U.S. women’s national team head coach Jill Ellis believes that video review should be put to use at the 2019 Women’s World Cup, because “that would be the fair thing” after the system was implemented — to great success — at the men’s tournament earlier this year.
“Let’s all start a plan, and a movement, to make sure that it is,” Ellis said this week. “Because that would be the fair thing, right?”
“I know there’s training involved with VAR, but guess what? There’s people trained and they just performed in a men’s World Cup,” she noted following a recent friendly against Chile. “So they’re available.”
It wasn’t announced until March of 2018 that VAR would be in place for the 2018 World Cup in Russia, though the turnaround for readiness wasn’t a massive obstacle to overcome as testing and training had long since been taking place.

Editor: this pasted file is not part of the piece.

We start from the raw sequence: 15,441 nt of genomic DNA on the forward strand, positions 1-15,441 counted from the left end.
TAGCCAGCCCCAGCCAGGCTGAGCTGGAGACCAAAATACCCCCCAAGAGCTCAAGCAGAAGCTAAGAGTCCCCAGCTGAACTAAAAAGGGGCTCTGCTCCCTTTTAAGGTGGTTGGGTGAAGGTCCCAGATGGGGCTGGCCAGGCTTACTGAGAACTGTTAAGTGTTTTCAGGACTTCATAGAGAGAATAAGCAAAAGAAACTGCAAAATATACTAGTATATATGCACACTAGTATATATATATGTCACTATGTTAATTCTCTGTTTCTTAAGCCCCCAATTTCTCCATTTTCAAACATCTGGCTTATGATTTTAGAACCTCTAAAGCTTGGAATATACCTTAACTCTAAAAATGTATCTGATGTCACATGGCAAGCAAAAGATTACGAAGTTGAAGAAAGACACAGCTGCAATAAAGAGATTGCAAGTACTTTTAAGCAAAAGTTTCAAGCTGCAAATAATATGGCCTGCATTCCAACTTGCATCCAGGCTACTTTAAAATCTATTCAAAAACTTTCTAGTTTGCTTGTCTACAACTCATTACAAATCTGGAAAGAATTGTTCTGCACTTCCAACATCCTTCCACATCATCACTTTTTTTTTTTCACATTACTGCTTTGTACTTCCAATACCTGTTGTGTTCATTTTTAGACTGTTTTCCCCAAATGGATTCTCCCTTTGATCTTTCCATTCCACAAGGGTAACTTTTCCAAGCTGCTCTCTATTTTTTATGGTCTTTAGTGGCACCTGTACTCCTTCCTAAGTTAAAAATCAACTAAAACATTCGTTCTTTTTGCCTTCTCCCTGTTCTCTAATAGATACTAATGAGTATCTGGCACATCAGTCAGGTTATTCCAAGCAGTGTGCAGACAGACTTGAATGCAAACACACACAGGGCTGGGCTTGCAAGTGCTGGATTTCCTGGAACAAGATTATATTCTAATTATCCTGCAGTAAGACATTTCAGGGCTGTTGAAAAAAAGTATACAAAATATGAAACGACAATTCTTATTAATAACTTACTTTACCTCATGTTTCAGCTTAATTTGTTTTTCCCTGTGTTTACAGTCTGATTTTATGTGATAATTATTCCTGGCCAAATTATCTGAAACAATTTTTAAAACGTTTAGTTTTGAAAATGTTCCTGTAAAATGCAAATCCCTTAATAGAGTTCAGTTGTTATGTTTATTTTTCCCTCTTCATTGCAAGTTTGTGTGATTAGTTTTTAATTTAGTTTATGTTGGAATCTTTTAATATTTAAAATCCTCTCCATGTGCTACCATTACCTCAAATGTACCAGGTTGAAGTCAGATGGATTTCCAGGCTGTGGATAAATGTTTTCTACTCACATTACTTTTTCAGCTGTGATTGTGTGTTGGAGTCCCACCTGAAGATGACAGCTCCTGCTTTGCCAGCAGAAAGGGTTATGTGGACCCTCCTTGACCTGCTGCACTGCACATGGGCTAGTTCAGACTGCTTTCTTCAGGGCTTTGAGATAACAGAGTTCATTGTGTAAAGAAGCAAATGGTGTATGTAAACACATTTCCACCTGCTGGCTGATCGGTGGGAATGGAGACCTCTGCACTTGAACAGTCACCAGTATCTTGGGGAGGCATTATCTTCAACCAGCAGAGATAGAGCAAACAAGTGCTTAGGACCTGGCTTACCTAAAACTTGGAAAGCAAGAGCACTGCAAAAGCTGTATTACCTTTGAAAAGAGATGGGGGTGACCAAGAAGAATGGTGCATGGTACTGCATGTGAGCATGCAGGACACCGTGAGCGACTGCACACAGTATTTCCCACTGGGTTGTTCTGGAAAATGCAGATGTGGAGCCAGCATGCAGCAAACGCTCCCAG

Star midfielder Megan Rapinoe echoed her coach’s sentiments, doubling down on a matter of fairness being at play as FIFA must make a decision ahead of next June’s tournament in France:
“They obviously did it for the men’s World Cup, so I think it’s essential to the spirit of the game. If we don’t have it, it’s just utter discrimination.”
If FIFA were to go through all the preparation and scrutiny they endured in order to use VAR for the men’s World Cup, only to turn around and not do the same for the women’s tournament 12 months later, it would send a clear message that they value and respect one over the other. Nothing would confirm that long- and widely held belief in clearer fashion.